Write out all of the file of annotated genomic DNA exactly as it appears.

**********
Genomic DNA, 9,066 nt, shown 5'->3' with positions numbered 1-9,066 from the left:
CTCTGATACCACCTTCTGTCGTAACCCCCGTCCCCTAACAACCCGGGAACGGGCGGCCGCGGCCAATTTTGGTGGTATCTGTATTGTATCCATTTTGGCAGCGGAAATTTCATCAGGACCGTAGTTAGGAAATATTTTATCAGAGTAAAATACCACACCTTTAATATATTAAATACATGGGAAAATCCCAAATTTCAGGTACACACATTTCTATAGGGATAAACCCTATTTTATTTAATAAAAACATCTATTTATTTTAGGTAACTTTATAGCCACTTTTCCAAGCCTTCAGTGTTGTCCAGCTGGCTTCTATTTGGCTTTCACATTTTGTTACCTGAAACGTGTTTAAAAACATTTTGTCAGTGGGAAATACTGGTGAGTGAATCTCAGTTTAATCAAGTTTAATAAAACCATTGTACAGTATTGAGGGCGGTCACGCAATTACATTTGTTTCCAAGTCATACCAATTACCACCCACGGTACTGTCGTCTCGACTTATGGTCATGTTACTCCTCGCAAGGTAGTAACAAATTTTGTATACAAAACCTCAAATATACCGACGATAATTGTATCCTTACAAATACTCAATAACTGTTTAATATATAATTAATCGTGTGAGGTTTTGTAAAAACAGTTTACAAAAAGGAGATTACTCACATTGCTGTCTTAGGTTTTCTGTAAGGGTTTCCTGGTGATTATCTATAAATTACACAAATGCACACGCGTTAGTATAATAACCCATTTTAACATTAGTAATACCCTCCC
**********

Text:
Genomic DNA, 9,066 nt, shown 5'->3' with positions numbered 1-9,066 from the left:
CTCTGATACCACCTTCTGTCGTAACCCCCGTCCCCTAACAACCCGGGAACGGGCGGCCGCGGCCAATTTTGGTGGTATCTGTATTGTATCCATTTTGGCAGCGGAAATTTCATCAGGACCGTAGTTAGGAAATATTTTATCAGAGTAAAATACCACACCTTTAATATATTAAATACATGGGAAAATCCCAAATTTCAGGTACACACATTTCTATAGGGATAAACCCTATTTTATTTAATAAAAACATCTATTTATTTTAGGTAACTTTATAGCCACTTTTCCAAGCCTTCAGTGTTGTCCAGCTGGCTTCTATTTGGCTTTCACATTTTGTTACCTGAAACGTGTTTAAAAACATTTTGTCAGTGGGAAATACTGGTGAGTGAATCTCAGTTTAATCAAGTTTAATAAAACCATTGTACAGTATTGAGGGCGGTCACGCAATTACATTTGTTTCCAAGTCATACCAATTACCACCCACGGTACTGTCGTCTCGACTTATGGTCATGTTACTCCTCGCAAGGTAGTAACAAATTTTGTATACAAAACCTCAAATATACCGACGATAATTGTATCCTTACAAATACTCAATAACTGTTTAATATATAATTAATCGTGTGAGGTTTTGTAAAAACAGTTTACAAAAAGGAGATTACTCACATTGCTGTCTTAGGTTTTCTGTAAGGGTTTCCTGGTGATTATCTATAAATTACACAAATGCACACGCGTTAGTATAATAACCCATTTTAACATTAGTAATACCCTCCC